Developed market share prices are looking expensive, according most strategists and brokers, with a majority in a global Reuters poll saying those major indices are due for a correction of 10% or more this year.
Stockmarkets everywhere have rallied so far in 2017, with Wall Street hitting record highs on hopes that the US administration will usher in financial deregulation and sweeping tax cuts.
However, the blistering rally stands in contrast to much more measured views from global fund managers, who have trimmed recommendations for equities or left them unchanged at best.
Many are now arguing that markets have become too reluctant to consider several key risks, including potentially-disruptive elections in Europe and no guarantees that the US stimulus plans will be put into action.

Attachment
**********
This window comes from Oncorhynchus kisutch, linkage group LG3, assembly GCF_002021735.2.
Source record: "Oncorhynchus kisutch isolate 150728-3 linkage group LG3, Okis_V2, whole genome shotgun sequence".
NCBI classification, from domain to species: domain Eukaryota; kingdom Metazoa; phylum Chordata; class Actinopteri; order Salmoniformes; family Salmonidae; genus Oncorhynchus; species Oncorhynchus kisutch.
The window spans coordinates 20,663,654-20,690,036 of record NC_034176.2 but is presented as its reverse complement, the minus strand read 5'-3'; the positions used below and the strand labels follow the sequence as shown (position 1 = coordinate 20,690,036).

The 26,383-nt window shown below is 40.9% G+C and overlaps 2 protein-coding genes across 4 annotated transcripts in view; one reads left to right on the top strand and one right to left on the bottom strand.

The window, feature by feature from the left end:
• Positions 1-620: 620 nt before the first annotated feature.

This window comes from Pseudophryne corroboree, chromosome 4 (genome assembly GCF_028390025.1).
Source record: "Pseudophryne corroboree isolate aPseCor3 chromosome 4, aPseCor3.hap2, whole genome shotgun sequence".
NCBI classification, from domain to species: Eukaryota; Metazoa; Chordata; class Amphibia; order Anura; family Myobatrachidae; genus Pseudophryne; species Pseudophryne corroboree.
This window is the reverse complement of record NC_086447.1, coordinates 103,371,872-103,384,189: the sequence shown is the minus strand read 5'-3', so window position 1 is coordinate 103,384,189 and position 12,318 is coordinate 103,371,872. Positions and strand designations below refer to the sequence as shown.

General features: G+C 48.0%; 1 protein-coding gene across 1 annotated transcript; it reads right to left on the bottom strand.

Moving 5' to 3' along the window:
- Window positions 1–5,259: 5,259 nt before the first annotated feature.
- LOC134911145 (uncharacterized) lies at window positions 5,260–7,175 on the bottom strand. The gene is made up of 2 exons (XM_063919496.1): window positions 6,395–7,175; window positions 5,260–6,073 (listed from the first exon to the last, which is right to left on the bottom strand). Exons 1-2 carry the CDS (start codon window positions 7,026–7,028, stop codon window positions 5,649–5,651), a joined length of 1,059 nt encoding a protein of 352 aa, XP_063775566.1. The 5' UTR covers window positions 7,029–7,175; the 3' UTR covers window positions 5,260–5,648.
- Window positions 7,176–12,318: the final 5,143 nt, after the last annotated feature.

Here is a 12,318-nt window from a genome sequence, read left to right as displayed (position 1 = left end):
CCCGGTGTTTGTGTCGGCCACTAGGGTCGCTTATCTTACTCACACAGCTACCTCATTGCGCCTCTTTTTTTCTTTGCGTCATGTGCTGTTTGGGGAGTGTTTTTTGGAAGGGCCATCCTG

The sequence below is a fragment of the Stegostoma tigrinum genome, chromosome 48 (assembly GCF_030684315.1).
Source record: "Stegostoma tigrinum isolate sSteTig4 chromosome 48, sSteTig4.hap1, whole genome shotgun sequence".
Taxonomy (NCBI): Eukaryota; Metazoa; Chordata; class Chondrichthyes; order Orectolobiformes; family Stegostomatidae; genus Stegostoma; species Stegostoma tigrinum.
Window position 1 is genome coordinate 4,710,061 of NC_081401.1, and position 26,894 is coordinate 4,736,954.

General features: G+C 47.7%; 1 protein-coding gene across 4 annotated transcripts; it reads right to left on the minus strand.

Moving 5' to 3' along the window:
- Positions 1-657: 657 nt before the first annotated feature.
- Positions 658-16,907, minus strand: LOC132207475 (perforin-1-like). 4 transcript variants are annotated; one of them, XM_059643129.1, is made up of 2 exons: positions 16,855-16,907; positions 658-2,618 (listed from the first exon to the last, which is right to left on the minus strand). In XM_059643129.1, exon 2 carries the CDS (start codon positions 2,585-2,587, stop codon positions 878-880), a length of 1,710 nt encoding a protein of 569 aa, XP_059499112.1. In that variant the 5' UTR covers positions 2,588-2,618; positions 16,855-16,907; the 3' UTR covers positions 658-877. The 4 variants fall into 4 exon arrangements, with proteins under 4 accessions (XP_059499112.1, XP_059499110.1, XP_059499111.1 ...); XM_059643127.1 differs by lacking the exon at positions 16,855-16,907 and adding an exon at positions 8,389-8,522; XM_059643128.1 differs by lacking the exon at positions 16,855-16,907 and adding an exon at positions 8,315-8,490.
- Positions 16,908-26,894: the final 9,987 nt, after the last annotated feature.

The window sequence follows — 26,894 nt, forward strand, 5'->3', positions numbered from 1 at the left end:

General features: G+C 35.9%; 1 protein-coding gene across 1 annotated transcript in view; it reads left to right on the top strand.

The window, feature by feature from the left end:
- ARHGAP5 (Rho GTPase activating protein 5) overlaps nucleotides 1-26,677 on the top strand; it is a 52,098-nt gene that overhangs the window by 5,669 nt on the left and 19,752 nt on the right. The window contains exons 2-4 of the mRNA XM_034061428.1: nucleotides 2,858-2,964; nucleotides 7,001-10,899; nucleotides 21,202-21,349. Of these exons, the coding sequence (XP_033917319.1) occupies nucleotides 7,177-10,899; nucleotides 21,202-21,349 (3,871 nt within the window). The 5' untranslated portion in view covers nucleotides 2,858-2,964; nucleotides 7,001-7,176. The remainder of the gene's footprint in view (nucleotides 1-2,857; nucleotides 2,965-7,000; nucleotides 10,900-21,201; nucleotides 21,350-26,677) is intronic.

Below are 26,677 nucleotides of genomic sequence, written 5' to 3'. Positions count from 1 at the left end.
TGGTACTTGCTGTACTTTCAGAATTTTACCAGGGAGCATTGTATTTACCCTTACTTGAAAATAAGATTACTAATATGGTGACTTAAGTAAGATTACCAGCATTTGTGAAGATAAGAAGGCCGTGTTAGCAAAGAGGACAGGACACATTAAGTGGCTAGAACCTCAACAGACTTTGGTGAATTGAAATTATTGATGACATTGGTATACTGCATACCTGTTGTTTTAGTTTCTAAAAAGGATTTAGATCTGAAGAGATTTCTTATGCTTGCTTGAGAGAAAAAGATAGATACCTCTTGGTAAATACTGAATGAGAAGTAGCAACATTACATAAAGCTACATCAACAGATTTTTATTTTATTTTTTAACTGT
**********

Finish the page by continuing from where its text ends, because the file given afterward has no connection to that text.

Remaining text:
Julian Emanuel, executive director of US equity and derivatives strategy at UBS Securities in New York, said stocks have been pricing in a “strongly” pro-growth agenda.
“But it has yet to be fully implemented, and the devil is in the details,” said Emanuel. Still, views from more than 200 equity strategists and brokers around the world were bullish, with the outlook for almost all the 22 indices upgraded from just three months ago, when almost everyone missed the size of the recent rally.
Most indices have already surpassed the levels predicted in December for where they would trade by mid-2017 and many have even breached end-2017 forecasts made three months ago. However, while the general view is for stock- markets to keep rising, corporate earnings now have to catch up to justify the surge in share prices.
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